Students go weightless for research
NASA takes keen interest in Carthage-developed fuel gauging technology
June 19, 2015
By Elizabeth Young
For eight straight years, Carthage students have taken on NASA’s “Vomit Comet” — and its stomach-churning ups and downs — with one noble goal: To advance spaceflight technology. Now, after 32 zero-gravity flights, eight student teams, and five separate experiments for NASA’s education division, Carthage has developed a technology that has transcended the education level and advanced straight to NASA headquarters.
- The Carthage Microgravity Team spent 10 days at Johnson Space Center in Houston in early June to conduct research aboard NASA’s zero gravity aircraft.
- The zero g plane provides periods of weightlessness by repeatedly climbing to 34,000 feet, free-falling 10,000 feet, and climbing again.
- The team was testing a novel method of measuring fuel in zero gravity, a project NASA selected as a key technology for the development of long-range space exploration.
In early June 2015, the latest iteration of the Carthage Microgravity Team boarded NASA’s zero-g aircraft to continue the College’s development of a promising new fuel-gauge technology that may change how propellant volume is measured in space.
Kevin LeCaptain ’16, Tessa Rundle ’16, Benjamin Tillema ’18, and Carthage physics professor Kevin Crosby participated in four parabolic flights aboard NASA’s C-9, a plane used to train astronauts and test equipment before sending into space.
The Vomit Comet
Flying, floating and spinning in Zero G
NASA’s C-9, often dubbed the “Vomit Comet,” flies a carefully designed parabolic trajectory that resembles a roller coaster ride over the Gulf of Mexico. The plane climbs to 34,000 feet, then free-falls 10,000 feet before climbing again. During each parabola, passengers experience about 25 seconds of zero-gravity; everything on the plane becomes weightless.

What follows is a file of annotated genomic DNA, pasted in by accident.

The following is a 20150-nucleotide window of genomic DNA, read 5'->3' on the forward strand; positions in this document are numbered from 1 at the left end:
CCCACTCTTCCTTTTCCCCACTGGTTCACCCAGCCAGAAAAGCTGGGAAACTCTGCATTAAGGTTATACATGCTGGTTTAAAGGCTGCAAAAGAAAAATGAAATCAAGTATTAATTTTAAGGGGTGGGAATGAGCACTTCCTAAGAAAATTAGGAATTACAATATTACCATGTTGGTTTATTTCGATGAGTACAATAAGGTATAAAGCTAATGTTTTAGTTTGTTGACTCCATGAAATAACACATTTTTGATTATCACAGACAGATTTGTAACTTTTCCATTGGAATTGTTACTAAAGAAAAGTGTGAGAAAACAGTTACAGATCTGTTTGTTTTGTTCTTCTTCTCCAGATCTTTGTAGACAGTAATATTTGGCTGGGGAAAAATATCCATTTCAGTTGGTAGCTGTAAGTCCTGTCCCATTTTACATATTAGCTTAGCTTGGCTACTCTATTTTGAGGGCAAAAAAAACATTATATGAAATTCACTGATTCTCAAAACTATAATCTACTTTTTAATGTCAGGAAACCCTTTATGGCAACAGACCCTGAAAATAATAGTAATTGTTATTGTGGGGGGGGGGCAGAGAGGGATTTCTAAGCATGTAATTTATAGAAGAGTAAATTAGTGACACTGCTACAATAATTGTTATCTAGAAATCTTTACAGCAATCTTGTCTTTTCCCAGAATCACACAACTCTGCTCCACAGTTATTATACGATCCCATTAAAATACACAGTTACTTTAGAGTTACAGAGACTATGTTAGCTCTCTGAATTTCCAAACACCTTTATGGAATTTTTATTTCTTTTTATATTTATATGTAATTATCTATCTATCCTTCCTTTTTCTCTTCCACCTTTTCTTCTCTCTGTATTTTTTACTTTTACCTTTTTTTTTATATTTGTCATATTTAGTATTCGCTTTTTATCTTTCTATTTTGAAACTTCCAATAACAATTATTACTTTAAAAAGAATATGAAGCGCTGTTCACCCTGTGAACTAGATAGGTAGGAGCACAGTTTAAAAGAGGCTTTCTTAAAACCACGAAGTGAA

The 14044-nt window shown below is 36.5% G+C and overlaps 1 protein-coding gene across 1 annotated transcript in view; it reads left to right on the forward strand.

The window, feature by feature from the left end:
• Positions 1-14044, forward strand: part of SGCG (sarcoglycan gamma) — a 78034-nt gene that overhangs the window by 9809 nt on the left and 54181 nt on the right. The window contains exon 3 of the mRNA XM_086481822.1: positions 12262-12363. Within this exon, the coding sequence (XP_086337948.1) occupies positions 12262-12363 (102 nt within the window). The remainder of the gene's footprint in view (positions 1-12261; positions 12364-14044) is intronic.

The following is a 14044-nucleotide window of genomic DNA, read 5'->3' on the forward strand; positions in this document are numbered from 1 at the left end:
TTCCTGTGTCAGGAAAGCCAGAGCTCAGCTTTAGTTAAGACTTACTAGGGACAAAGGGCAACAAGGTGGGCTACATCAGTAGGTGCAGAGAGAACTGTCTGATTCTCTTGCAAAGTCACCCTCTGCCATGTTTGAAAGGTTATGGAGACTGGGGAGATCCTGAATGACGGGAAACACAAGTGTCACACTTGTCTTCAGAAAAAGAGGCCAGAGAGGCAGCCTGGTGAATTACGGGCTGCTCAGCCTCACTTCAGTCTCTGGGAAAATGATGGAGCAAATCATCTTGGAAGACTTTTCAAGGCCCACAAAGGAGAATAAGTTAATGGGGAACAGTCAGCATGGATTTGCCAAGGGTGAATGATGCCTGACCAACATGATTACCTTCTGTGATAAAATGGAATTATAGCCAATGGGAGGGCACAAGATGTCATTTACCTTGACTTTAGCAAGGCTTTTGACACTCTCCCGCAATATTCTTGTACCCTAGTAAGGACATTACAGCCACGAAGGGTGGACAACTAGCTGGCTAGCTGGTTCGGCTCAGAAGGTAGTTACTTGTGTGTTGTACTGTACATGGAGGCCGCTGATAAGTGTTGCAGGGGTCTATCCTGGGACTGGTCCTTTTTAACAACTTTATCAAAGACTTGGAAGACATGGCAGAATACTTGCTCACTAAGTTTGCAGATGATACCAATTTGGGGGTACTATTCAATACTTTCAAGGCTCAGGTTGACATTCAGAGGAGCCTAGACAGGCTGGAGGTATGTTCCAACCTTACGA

“The flight was a roller coaster ride on a massive scale,” remarks Ben Tillema, a physics major entering his sophomore year at Carthage. “You’d start by lying down with your eyes closed, feeling twice the weight of gravity press down against you [as the plane ascended]. Then you’d lift up and feel like you weighed nothing at all. You could float motionless, but the slightest push would send you flying in any and every direction.
“It is a feeling that very few people get to experience, so I feel very privileged and proud that I got to do this.”
“It was really incredible,” adds Kevin LeCaptain, a physics major from Cedar Rapids, Iowa. “Without gravity holding you down, you move very easily. The difficulty is figuring out how to move about in zero g. You just float, and anything you touch doesn’t do what you expect it to do.”
How to accurately measure propellant in zero g
The students conducted their experiment alongside researchers from the U.S. Department of Defense, NASA’s Jet Propulsion Laboratory, Stanford University, and Northwestern University. The Carthage experiment, titled “Modal Propellant Gauging” or “MPG,” flew as one of a half-dozen projects selected for NASA’s 2015 Flight Opportunities Program.
It is an important step forward for technology that Prof. Crosby has been investigating since 2011.
“The MPG project originated in NASA’s Systems Engineering Educational Discovery program, which pairs student teams with NASA researchers for microgravity experiments, partly to inspire students and get them invested in the spirit of space exploration,” Prof. Crosby said. The Carthage team was chosen to participate in the prestigious program for all of its six years.